Monthly Archives: February 2012

What INCEPTION has to say about the nature of storytelling:

Does this image even matter?

Christopher Nolan’s first draft of his 2010 movie INCEPTION arose in 2001, shortly after his breakout hit MEMENTO. The project that eventually became INCEPTION was put on the backburner for years, as Nolan wanted more experience with “large-scale film production” before taking it on. One of the central criticisms of the movie is that it is an expensive summer blockbuster that doesn’t really have anything to say. It can be a dense and tedious film at times, but it has a lot to say about the nature of storytelling and the need for mimesis in a narrative.

Much has already been said about INCEPTION serving as a metaphor for filmmaking. The picture is pretty clear with each character fulfilling very specific roles: Tom Hardy as the actor, Ellen Page as the writer, Joseph Levitt as the executive producer, Ken Watanbe as the financier, and Leonardo DiCaprio as the director. I’m not going to say that DiCaprio is serving as Nolan’s stand-in as others have, but it is eerie how similar they look. There’s a really nice scene around the middle of the movie that involves most of the cast sitting in a circle rehearsing their heist, looking and acting suspiciously like a script-workshopping session. At any rate, these characters come together to create singular worlds that Cillian Murphy’s character (the audience) can inhabit and participate in. All of the stakes in the narrative rely on Murphy’s belief that these worlds are real; if at any time his suspension of disbelief is broken, the team’s efforts (all the set up, all the spent money, all the planning) is for naught. But why is that so important?

Nolan’s idea of inception is that in order for an idea to take place, it must be cultivated organically. It needs to feel real. It’s not about showing or telling; it’s about making the person feel as if they are part of the experience. Murphy’s character needs to believe in the world created for him, just as we need to believe in the characters we see on screen. This leads to what INCEPTION is really about: the reality of catharsis. The only way for Murphy to experience catharsis is by believing in the world that he has inhabited. The same premise holds true for audience members or any medium; if the work does not hold some truth to it, catharsis may be identified and recognized, but it will not be experienced. Nolan demonstrates this point effectively: the most dramatically powerful scene in the movie, when Murphy finds his father in the hospital bed, is completely false. As the audience, we know that this moment is a fabrication, and we know that it is all an invention of narrative; Murphy’s father in the scene exists as much to us as it does to his son. This point is the most emotionally engaging exchange in the movie, but what’s curious (and intentional perhaps) is that it is more emotionally salient that the “real” catharsis that DiCaprio experiences by learning to let go of his past.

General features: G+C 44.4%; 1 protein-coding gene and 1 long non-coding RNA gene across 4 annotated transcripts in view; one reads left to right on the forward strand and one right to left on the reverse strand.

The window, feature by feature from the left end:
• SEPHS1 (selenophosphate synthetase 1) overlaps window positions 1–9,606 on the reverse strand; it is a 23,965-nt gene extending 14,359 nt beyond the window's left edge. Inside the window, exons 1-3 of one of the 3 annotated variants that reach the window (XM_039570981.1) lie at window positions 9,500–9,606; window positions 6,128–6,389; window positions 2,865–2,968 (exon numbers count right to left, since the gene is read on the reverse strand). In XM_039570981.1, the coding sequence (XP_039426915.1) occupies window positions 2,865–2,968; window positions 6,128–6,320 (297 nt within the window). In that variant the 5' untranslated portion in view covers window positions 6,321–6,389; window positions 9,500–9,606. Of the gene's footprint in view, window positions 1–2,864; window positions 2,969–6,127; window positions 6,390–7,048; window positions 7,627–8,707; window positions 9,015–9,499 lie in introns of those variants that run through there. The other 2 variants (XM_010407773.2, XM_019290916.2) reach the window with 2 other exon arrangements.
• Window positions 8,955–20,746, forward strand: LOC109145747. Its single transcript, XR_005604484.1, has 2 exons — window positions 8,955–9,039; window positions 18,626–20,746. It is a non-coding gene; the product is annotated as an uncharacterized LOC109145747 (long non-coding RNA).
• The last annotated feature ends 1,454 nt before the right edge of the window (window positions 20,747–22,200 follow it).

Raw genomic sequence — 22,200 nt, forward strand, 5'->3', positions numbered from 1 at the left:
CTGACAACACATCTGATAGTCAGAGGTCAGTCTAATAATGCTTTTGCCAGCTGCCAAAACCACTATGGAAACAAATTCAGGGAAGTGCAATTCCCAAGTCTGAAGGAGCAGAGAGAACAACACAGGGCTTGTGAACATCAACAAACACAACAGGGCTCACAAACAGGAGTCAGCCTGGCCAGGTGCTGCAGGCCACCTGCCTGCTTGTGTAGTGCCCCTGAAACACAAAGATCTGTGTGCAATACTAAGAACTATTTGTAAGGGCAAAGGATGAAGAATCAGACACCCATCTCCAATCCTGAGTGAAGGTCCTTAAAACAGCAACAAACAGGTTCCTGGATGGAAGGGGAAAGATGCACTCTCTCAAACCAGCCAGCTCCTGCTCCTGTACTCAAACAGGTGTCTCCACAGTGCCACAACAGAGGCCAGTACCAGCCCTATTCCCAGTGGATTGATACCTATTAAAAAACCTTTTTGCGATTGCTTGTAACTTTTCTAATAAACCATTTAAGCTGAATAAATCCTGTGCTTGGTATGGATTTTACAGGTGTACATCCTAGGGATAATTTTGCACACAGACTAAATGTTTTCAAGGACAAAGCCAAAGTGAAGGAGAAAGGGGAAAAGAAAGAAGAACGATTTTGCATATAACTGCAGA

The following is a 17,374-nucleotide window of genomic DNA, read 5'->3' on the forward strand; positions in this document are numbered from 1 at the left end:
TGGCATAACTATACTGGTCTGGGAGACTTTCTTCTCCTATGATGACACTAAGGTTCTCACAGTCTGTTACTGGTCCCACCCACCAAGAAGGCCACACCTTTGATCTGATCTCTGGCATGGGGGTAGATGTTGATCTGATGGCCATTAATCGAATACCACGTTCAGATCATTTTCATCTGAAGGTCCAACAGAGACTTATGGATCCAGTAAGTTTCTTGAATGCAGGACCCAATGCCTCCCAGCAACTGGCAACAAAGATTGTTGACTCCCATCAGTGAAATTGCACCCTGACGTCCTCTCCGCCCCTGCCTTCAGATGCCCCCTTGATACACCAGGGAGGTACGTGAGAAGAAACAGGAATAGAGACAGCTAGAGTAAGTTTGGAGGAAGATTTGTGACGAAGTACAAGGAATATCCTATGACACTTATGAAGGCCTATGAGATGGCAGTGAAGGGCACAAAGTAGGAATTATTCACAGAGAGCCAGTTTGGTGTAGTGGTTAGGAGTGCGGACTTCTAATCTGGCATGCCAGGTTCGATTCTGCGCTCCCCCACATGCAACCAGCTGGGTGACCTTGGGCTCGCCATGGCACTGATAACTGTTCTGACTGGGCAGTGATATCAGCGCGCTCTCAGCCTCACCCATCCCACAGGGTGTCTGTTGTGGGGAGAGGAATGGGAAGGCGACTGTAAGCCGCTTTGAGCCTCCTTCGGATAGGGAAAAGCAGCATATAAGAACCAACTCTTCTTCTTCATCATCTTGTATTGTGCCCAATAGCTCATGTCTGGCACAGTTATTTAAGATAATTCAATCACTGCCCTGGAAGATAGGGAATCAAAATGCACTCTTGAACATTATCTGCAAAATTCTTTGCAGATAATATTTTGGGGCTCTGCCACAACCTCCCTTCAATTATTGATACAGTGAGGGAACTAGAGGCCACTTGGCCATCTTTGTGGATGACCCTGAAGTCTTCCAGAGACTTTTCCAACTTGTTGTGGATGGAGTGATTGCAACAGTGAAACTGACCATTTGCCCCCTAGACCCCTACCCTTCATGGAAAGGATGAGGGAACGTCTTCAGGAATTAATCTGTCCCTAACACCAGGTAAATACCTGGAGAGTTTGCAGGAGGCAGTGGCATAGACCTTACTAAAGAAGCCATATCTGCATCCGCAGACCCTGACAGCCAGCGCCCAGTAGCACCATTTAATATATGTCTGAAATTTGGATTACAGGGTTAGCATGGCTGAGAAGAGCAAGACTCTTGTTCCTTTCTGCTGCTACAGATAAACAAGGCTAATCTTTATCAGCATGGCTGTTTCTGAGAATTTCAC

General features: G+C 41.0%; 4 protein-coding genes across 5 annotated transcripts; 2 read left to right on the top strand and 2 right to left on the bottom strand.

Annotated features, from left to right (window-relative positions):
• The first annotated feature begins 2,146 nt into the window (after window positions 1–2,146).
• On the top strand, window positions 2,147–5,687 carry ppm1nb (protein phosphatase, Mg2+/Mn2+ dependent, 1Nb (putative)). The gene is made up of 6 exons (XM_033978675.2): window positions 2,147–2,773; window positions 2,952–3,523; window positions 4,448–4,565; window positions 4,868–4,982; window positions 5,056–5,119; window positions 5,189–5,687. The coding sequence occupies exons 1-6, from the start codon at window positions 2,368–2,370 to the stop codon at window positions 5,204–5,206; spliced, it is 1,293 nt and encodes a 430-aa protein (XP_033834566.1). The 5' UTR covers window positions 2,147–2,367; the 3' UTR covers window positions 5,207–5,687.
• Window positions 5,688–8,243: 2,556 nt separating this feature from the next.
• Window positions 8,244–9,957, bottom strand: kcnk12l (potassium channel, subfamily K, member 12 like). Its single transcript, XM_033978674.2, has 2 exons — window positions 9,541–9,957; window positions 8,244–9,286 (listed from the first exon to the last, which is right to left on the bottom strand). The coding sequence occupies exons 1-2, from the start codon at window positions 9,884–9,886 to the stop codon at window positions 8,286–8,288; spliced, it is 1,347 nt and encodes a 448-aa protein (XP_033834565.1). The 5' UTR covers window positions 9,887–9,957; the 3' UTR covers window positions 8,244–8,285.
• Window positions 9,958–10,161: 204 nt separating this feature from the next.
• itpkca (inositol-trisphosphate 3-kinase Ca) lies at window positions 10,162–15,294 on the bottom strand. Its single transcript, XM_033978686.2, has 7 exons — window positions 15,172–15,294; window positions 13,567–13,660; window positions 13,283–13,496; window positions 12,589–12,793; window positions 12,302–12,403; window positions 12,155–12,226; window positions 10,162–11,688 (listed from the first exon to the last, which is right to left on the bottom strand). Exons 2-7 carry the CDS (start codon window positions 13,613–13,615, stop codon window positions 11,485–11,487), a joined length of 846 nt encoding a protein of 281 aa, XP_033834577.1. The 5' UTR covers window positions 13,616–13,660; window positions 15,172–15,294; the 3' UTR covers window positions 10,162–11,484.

But what of the end? The last shot of the movie shows DiCaprio walk to his children, turning his back on his totem. Many have argued over whether or not this last frame is contained in a dream or within reality, but I believe that the entire point is that it doesn’t matter. Nolan left the ending ambiguous for a reason, but he has even gone on record saying that he believes that what we see is part of reality. If DiCaprio is actually lost within the dream world, he has found a way to reconnect with his children. If what we’ve seen on screen is true, he’s found a way to reconnect with his children. It does not matter to DiCaprio if his spinning top falls or not, and it should not matter to the audience either. In the end, the character experiences his emotional cleansing, and regardless of if it took place in a dream or in reality, it changed him. Similar to Murphy’s pivotal scene, the experience (real or “fake”) has the power to transform those who allow themselves to experience it.

Rewatching INCEPTION provides no clues to the nature of this final scene; unlike THE PRESTIGE, whose narrative intricacies are only highlighted with repeated viewing, INCEPTION is slippery and avoids showing its hand. It does not matter if what you felt was real or a dream, what matters is that you felt it.

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Why the critics got HUGO wrong.

HUGO opened up in November to middling numbers — the movie was not a runaway success, nor was it an absolute catastrophe.  Recently, the academy named it a contender for Best Picture, and it holds a cool 94% on Rotten Tomatoes (and an 83 on Metacritic).  Generally, the critics are right, but once in a while, a movie is championed for reasons that never appear on screen; HUGO is one of those movies.